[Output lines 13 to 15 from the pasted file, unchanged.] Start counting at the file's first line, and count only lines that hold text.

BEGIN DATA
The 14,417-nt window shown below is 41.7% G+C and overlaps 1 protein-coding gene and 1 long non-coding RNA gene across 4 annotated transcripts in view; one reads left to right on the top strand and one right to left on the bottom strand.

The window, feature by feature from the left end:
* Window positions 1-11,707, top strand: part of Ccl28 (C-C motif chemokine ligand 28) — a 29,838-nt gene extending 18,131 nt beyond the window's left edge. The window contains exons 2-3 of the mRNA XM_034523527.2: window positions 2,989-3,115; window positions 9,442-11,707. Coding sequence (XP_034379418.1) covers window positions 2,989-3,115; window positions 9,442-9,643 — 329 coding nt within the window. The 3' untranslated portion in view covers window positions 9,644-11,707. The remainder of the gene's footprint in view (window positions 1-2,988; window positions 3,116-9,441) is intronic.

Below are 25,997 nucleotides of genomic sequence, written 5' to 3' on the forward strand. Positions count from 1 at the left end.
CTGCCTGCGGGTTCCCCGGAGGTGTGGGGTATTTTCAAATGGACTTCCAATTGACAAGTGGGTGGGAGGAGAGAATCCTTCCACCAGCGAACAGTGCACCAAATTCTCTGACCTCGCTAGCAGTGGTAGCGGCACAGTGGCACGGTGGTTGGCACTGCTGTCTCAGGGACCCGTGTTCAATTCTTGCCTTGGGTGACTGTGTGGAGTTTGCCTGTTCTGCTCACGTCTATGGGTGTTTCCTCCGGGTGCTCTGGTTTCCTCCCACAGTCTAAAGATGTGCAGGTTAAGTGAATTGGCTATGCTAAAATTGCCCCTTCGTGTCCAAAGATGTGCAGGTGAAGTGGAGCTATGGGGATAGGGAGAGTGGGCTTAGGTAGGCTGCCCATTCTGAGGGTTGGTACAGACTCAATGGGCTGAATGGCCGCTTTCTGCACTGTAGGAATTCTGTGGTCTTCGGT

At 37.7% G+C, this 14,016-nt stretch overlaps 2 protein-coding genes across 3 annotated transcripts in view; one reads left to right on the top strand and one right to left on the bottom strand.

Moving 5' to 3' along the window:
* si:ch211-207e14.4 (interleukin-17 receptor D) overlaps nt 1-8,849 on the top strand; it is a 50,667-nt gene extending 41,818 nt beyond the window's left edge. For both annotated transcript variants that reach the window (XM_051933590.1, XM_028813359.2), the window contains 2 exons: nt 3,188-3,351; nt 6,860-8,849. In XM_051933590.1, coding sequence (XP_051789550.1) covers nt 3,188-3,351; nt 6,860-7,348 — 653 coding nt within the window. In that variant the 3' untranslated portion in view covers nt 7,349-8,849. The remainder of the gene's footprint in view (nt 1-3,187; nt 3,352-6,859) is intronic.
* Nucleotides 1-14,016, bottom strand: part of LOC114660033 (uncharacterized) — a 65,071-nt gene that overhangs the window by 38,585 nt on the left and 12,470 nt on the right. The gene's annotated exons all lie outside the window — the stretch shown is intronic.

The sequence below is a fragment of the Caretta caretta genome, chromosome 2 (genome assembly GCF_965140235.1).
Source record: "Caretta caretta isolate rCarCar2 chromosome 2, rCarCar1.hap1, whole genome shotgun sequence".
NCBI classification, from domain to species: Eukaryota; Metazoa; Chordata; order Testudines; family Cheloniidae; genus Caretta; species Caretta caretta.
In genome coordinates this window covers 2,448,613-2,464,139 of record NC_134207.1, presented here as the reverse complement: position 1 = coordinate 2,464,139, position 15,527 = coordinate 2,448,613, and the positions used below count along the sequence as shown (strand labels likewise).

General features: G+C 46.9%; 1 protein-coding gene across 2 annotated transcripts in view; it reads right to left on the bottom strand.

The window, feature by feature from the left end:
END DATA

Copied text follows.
In genome coordinates this window covers 2,448,613-2,464,139 of record NC_134207.1, presented here as the reverse complement: position 1 = coordinate 2,464,139, position 15,527 = coordinate 2,448,613, and the positions used below count along the sequence as shown (strand labels likewise).

General features: G+C 46.9%; 1 protein-coding gene across 2 annotated transcripts in view; it reads right to left on the bottom strand.

The window, feature by feature from the left end: